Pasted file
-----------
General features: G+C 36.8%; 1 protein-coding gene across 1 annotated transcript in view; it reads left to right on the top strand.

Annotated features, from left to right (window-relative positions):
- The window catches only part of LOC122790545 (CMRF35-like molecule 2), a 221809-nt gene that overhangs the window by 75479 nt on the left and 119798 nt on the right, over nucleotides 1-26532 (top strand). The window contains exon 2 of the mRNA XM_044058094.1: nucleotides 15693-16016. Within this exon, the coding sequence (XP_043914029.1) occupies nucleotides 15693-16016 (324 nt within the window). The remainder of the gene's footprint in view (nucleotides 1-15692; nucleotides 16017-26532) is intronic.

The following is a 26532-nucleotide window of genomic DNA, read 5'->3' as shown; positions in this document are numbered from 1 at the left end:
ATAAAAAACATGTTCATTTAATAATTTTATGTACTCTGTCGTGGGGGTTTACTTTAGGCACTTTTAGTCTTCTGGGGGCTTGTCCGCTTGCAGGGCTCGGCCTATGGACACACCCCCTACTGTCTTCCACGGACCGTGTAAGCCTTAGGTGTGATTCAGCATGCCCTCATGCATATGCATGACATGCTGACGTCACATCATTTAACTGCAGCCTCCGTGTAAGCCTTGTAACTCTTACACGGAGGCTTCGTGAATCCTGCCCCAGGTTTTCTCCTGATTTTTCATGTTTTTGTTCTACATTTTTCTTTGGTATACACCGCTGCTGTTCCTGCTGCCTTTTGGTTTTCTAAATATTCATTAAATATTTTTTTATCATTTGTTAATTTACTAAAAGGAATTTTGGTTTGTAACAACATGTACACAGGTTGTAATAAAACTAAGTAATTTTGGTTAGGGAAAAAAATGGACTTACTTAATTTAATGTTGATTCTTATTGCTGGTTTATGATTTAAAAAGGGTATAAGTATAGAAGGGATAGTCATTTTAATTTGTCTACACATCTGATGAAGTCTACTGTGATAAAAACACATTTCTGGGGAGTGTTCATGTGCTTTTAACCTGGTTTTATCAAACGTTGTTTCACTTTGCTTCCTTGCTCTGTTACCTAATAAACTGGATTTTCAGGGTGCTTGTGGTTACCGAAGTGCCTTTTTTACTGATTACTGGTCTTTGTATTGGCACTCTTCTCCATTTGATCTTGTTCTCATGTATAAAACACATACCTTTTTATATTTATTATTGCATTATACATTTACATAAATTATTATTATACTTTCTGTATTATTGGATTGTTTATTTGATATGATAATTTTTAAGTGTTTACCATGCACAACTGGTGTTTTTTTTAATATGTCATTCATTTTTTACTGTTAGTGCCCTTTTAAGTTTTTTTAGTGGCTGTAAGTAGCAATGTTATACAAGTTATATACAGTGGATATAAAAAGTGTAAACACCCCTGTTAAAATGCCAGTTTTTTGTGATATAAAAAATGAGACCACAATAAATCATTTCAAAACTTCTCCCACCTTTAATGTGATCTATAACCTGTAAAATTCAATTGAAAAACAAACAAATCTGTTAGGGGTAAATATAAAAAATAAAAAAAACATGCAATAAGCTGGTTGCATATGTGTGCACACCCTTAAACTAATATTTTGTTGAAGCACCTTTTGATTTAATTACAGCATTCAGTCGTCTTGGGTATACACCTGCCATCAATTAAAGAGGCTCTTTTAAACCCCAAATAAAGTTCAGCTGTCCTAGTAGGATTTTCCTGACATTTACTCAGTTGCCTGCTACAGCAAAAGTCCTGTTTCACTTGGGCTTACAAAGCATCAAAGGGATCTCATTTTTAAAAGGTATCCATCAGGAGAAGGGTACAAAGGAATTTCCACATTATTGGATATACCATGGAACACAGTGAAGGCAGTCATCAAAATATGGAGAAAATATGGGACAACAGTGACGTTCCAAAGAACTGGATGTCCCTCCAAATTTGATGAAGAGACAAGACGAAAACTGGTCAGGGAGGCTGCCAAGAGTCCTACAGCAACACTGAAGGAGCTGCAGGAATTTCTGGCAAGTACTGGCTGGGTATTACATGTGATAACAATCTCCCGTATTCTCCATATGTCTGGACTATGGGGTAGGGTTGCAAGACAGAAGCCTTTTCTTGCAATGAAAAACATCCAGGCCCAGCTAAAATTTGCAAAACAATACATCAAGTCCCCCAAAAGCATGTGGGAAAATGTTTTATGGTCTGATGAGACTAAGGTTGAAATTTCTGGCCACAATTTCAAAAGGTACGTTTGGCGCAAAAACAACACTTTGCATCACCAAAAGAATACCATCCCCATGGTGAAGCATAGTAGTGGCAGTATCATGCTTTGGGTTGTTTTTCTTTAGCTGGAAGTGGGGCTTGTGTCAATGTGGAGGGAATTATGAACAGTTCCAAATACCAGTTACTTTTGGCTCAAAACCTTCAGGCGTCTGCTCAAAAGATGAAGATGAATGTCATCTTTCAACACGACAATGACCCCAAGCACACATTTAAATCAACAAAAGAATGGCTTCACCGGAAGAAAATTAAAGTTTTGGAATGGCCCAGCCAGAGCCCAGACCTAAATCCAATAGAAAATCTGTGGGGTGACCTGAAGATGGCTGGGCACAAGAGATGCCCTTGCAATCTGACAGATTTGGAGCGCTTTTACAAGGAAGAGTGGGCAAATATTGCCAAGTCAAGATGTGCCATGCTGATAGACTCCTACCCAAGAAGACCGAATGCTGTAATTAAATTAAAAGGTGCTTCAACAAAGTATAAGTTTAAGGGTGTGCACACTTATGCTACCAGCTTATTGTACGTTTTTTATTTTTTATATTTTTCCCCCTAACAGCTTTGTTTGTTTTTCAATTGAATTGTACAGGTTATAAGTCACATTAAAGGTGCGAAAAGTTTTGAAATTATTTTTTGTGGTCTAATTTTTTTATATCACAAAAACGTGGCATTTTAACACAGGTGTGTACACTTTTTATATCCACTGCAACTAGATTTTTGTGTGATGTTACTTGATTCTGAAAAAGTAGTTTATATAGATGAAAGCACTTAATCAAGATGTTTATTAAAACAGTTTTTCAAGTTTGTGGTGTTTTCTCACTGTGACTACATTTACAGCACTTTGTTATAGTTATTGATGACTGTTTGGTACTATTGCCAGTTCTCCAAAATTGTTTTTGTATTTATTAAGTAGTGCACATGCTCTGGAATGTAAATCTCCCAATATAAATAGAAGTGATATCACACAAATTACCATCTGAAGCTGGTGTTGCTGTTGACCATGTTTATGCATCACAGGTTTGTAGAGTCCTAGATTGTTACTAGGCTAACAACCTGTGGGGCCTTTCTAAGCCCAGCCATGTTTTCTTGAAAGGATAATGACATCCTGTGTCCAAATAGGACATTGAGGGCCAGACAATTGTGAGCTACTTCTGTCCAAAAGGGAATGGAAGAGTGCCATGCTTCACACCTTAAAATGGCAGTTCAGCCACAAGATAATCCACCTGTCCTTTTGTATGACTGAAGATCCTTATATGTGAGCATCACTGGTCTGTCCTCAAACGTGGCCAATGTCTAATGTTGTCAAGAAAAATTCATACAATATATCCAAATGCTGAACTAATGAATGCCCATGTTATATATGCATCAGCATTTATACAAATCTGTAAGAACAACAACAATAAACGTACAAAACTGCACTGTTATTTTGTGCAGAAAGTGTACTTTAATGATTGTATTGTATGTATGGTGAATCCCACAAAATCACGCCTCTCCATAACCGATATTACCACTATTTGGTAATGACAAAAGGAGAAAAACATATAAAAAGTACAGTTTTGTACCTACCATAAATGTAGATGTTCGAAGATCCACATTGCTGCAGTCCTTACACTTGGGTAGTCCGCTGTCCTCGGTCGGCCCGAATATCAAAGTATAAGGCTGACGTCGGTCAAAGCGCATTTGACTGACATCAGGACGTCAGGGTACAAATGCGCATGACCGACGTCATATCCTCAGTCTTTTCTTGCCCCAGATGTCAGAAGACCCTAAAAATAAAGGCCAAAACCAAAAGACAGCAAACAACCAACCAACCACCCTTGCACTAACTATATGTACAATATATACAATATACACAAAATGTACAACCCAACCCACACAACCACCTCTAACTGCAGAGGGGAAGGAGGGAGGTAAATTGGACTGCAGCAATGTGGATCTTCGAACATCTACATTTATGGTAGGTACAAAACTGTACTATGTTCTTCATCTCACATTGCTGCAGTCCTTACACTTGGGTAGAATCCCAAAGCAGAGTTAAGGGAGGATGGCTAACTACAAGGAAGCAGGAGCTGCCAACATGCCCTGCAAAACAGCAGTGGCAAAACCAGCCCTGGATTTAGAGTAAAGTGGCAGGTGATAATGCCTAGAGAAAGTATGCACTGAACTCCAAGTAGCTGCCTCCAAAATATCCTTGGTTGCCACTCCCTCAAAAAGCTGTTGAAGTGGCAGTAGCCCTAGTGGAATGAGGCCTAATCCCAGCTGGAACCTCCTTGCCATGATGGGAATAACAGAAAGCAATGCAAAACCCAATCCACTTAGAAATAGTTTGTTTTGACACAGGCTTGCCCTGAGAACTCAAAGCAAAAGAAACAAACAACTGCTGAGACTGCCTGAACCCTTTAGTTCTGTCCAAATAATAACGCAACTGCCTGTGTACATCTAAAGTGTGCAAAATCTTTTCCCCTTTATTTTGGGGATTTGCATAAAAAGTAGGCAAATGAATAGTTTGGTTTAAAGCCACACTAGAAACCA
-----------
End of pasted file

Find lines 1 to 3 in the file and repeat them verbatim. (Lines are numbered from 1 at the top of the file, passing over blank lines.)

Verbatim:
General features: G+C 36.8%; 1 protein-coding gene across 1 annotated transcript in view; it reads left to right on the top strand.

Annotated features, from left to right (window-relative positions):
- The window catches only part of LOC122790545 (CMRF35-like molecule 2), a 221809-nt gene that overhangs the window by 75479 nt on the left and 119798 nt on the right, over nucleotides 1-26532 (top strand). The window contains exon 2 of the mRNA XM_044058094.1: nucleotides 15693-16016. Within this exon, the coding sequence (XP_043914029.1) occupies nucleotides 15693-16016 (324 nt within the window). The remainder of the gene's footprint in view (nucleotides 1-15692; nucleotides 16017-26532) is intronic.